|Type of medicine||Anti-epileptic|
|Used for||Focal seizures in adults or children over 12 years of age|
If you have epilepsy, it means that you have had repeated seizures. A seizure is a short episode of symptoms caused by a burst of abnormal electrical activity in your brain. Different parts of the brain control different parts and functions of your body. Therefore, the symptoms that occur during a seizure depend on where the abnormal burst of electrical activity occurs. Symptoms that may occur during a seizure can affect your muscles, sensations, behaviour, emotions, consciousness, or a combination of these. With a focal (sometimes called 'partial') seizure, the burst of electrical activity stays in one part of the brain. Therefore, you tend to have localised or 'focal' symptoms.
Tiagabine works by increasing the amount of a chemical in the brain, called gamma-aminobutyric acid (GABA). This stabilises the electrical activity in your brain, which prevents the seizures from occurring. It is taken alongside other anti-epileptic medicines when these are not effective enough on their own.
Before taking tiagabine
Some medicines are not suitable for people with certain conditions, and sometimes a medicine may only be used if extra care is taken. For these reasons, before you start taking tiagabine it is important that your doctor or pharmacist knows:
- If you are pregnant, trying for a baby or breast-feeding.
- If you have liver problems.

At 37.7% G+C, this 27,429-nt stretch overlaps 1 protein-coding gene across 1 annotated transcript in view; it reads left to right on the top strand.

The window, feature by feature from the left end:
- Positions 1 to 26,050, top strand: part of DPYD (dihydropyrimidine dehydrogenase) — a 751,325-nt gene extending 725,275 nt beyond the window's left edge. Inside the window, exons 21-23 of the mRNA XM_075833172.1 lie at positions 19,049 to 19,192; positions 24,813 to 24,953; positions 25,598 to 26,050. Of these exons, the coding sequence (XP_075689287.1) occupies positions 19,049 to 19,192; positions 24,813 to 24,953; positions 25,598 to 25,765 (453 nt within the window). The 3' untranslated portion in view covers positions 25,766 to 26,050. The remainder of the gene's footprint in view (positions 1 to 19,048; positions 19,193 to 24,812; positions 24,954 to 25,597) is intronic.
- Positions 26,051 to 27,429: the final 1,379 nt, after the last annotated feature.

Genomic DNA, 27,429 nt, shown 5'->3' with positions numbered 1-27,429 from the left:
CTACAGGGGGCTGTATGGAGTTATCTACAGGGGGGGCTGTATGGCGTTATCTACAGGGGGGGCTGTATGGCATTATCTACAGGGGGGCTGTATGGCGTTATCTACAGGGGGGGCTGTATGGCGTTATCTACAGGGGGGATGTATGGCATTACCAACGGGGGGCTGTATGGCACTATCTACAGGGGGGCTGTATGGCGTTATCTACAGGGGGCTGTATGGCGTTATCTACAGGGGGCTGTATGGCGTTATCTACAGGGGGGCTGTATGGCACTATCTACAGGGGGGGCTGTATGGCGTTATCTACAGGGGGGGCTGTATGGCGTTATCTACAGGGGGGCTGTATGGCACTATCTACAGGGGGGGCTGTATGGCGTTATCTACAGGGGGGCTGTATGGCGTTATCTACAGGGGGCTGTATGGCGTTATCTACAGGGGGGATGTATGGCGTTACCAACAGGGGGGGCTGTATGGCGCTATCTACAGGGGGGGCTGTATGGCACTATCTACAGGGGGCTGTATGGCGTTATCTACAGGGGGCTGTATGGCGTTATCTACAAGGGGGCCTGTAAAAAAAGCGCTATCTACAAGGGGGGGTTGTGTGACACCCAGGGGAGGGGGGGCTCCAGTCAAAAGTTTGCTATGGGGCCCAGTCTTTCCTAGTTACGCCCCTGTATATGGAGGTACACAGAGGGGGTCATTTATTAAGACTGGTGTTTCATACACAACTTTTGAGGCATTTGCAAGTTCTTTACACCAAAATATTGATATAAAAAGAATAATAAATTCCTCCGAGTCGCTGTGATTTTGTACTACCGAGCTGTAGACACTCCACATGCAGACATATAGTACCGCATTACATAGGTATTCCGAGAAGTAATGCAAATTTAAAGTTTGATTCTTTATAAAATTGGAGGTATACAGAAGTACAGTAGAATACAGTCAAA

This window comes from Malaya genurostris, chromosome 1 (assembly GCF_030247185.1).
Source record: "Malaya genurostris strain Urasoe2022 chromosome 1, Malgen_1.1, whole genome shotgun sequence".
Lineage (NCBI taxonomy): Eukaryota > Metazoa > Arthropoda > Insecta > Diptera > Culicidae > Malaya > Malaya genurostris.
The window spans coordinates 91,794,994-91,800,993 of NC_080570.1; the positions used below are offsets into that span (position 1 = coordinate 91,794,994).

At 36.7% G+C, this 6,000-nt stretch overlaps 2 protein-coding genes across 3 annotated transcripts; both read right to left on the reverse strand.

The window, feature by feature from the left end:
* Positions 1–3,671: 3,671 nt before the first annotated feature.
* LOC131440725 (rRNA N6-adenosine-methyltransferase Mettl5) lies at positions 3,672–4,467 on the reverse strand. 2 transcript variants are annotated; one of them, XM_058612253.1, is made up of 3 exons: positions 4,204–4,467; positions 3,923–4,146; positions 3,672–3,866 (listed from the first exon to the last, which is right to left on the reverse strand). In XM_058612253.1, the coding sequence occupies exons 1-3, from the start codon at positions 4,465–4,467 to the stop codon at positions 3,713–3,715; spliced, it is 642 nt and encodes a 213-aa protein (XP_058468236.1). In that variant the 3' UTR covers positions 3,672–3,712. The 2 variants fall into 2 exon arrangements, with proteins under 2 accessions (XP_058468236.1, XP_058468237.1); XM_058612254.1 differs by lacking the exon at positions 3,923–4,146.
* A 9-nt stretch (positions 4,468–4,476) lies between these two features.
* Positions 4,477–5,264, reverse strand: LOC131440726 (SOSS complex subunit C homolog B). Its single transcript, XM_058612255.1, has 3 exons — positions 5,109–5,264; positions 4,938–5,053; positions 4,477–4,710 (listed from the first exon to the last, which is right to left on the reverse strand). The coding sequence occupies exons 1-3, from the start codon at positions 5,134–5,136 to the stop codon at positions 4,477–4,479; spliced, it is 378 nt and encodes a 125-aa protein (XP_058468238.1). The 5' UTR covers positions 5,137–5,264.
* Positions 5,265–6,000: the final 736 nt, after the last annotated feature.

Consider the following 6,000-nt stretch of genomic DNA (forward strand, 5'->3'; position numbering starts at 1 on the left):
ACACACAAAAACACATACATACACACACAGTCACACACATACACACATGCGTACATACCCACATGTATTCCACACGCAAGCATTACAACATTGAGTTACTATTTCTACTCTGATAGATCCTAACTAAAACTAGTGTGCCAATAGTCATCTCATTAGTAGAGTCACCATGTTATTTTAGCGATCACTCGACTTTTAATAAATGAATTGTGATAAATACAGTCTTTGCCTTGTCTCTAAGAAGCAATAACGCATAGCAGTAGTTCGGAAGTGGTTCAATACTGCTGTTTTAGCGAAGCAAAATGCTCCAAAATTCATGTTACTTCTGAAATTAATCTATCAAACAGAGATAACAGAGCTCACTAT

- If you have porphyria (a rare inherited blood disorder).
- If you have ever had an allergic reaction to this or to any other medicine.
- If you are taking any other medicines, including those available to buy without a prescription, herbal and complementary medicines.
How to take tiagabine
- Before you start this treatment, read the manufacturer's printed information leaflet from inside the pack. The leaflet will give you more information about the brand of tiagabine you have been given, and a full list of possible side-effects from taking it.
- Take tiagabine exactly as your doctor has told you. The dose of tiagabine varies from one person to another depending on other medicines also being taken, so follow your doctor's instructions carefully. Your dose will also be on the label of your pack. You need to take tiagabine regularly every day.
- When you first start taking tiagabine, your doctor will give you a small dose and then gradually increase your dose. This allows your doctor to make sure that you have the dose that helps your condition and avoids any unwanted symptoms.
- Take tiagabine tablets with a meal.
- Try to take your doses of tiagabine at the same times each day. This will help you to avoid missing any.
- If you do forget to take a dose, take it as soon as you remember (unless it is nearly time for your next dose, in which case leave out the missed dose). Do not take two doses together to make up for a forgotten dose.
Getting the most from your treatment
- Try to keep your regular appointments with your doctor. This is so your doctor can check on your progress.
- When you first start a new treatment for epilepsy there may be a change in the number or type of seizures you experience. Your doctor will advise you about this.
- If you buy any medicines, check with a pharmacist that they are suitable for you to take. This is because some medicines and herbal remedies (such as St John's wort) should not be taken with tiagabine.
- While you are taking tiagabine, there is a small risk that you may develop mood changes or distressing feelings, and thoughts about suicide. If this happens, you must tell your doctor straightaway.